Corey D. Blanchard’s essay on Native Americans during the mission period (1769–1833) finds early articles focused on Euro-American pioneers to the near exclusion of the Indigenous population of Southern California. When they do appear in early articles they are treated more as obstacles than as sentient beings. Racial bias or condescension is evident in articles published as late as 1953 and research was limited to Euro-American sources. Articles reflecting the New Social History turn of the late 1950s-1960s; they analyzed quantifiable evidence to reconstruct the daily life of Mission Indians. The cultural history turn of the 1990s brought analyses of material culture into the pages of the SCQ. New levels of analysis and computerized data emerged in the current decade, uncovering individual lives and Native American agency into a complex understanding of California’s Indigenous history, while early articles continue to serve as data sources and indicators of Euro-American/Native American relationships.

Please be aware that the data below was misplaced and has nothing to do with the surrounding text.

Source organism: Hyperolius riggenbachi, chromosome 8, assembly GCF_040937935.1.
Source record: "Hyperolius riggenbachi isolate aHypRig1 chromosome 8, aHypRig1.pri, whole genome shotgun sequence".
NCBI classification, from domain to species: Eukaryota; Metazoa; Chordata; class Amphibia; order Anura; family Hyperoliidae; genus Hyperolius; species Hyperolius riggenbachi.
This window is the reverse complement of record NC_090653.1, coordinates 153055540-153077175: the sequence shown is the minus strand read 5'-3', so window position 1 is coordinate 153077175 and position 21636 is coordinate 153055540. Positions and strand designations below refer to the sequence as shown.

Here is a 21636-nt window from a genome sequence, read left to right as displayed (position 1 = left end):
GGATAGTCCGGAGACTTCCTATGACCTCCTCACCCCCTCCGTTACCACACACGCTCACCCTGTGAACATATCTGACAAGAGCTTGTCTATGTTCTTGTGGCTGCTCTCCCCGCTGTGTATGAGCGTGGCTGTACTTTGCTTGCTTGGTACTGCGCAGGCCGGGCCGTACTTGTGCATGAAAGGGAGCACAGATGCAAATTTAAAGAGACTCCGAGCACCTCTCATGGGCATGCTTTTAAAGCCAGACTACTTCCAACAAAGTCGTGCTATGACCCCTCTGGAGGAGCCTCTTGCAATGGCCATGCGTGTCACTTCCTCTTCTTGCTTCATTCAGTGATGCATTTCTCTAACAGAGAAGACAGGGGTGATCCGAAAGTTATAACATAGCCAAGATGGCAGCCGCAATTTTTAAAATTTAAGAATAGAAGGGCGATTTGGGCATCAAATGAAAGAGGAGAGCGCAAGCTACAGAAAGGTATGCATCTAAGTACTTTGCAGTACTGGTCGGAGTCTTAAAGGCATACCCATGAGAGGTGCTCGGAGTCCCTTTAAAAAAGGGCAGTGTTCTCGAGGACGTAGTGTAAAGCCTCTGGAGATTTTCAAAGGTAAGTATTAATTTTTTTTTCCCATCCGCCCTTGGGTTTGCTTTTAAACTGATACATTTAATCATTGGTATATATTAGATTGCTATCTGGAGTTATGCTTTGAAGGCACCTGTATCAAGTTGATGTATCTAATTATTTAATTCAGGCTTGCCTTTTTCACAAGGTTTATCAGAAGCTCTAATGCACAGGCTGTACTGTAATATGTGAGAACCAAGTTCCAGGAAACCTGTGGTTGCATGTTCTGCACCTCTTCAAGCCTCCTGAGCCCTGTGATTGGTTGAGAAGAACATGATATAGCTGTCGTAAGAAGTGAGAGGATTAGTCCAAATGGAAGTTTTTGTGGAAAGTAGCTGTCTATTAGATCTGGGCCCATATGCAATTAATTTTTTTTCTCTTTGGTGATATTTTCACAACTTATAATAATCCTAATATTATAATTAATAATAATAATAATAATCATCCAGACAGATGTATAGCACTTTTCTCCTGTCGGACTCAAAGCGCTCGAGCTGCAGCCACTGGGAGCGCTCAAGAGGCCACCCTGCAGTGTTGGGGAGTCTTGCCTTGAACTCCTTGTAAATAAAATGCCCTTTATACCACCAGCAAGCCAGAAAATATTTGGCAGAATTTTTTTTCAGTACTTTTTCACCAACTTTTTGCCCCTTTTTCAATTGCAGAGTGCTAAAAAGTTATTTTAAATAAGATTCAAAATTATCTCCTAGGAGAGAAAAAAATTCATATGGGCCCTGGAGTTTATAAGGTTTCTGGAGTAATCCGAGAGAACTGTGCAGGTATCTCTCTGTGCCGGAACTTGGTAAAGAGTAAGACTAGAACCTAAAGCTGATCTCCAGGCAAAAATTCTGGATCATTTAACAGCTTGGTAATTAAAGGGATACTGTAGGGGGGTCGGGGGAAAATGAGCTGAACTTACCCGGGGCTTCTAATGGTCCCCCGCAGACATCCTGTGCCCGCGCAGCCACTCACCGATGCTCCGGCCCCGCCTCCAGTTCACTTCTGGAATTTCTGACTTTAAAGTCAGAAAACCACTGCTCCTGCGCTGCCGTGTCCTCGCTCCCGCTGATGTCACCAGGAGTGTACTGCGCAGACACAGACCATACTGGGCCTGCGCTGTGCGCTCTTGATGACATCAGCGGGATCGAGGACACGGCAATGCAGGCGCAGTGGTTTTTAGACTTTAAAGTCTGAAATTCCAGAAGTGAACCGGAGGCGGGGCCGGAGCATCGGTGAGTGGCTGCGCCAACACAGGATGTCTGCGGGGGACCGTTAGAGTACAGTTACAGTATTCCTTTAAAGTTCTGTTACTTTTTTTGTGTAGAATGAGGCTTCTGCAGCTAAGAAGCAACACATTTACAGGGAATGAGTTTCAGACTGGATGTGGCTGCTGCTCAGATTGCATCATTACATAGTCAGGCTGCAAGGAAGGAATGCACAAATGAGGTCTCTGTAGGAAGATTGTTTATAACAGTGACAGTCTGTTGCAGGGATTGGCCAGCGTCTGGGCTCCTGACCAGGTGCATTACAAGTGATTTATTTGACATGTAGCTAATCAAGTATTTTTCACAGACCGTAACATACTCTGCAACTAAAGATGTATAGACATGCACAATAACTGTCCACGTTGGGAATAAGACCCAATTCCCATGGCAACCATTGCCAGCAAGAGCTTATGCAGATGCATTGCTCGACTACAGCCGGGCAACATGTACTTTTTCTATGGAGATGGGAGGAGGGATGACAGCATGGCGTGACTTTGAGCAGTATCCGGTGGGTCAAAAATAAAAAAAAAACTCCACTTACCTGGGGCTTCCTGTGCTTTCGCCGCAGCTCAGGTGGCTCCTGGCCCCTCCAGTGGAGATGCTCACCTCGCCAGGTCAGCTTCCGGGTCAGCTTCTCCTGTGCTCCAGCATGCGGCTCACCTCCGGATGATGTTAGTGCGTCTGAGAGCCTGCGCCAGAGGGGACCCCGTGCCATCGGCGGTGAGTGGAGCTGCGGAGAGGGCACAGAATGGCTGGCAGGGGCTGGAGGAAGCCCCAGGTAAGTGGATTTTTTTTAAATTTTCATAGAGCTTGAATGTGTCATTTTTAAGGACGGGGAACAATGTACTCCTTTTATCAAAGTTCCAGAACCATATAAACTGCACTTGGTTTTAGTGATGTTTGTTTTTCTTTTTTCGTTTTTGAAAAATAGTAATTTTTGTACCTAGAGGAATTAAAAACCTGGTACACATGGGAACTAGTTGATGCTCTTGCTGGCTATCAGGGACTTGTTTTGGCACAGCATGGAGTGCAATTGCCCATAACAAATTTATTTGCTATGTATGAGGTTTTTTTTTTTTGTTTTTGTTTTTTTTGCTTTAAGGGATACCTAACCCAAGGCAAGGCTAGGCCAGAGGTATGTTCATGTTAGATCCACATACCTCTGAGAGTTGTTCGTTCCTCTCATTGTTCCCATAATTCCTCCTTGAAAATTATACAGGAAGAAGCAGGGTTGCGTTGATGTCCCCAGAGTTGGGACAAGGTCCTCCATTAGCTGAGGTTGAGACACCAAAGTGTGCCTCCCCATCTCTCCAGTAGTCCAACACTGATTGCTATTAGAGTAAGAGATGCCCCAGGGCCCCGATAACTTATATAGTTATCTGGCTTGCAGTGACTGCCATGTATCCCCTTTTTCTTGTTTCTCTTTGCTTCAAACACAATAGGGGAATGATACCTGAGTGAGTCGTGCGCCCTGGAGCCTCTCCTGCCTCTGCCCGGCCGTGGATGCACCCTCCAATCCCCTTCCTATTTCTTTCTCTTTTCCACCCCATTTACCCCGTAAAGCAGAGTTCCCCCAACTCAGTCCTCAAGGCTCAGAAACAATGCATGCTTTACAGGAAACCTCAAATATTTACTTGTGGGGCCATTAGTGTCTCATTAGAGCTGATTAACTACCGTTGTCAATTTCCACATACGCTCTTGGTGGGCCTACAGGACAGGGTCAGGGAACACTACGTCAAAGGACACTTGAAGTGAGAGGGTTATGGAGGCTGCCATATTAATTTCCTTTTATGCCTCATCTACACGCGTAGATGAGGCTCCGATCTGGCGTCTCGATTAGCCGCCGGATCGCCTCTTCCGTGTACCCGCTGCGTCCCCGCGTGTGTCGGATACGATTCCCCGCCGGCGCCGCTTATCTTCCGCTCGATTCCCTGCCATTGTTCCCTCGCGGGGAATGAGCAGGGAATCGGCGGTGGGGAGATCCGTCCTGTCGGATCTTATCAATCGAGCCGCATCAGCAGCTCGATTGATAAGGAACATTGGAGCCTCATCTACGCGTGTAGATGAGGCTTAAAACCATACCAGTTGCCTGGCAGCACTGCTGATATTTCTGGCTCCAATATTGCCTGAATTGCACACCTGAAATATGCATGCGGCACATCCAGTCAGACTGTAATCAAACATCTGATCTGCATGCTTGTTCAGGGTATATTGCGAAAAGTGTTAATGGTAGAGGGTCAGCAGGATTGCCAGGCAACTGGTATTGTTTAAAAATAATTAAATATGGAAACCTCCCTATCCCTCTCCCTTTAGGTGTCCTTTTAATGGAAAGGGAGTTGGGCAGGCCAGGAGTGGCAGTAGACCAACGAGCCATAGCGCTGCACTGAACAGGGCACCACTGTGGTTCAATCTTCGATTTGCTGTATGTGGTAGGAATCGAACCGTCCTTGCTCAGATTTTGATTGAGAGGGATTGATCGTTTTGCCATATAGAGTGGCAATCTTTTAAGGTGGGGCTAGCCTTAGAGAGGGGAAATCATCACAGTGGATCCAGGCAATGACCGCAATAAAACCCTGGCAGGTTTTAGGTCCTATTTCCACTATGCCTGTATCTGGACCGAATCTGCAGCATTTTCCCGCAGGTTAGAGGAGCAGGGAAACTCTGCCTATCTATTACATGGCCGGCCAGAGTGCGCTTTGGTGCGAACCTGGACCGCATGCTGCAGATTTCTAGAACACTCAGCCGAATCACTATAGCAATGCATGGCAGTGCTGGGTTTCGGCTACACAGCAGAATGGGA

I. Digging through the Old and Unearthing the New: The Native American Peoples of California during the Mission Era in the Southern California Quarterly
Corey D. Blanchard is a second-year Ph.D. student at the University of Southern California. He earned both his BA and MA in History at the University of New Hampshire before relocating to Los Angeles. His primary areas of study are colonial North America and Native American history, with a focus on the relations and interactions between Native American and colonial peoples and communities.
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Corey D. Blanchard; I. Digging through the Old and Unearthing the New: The Native American Peoples of California during the Mission Era in the Southern California Quarterly. Southern California Quarterly 1 February 2019; 101 (1): 7–21. doi: https://doi.org/10.1525/scq.2019.101.1.7
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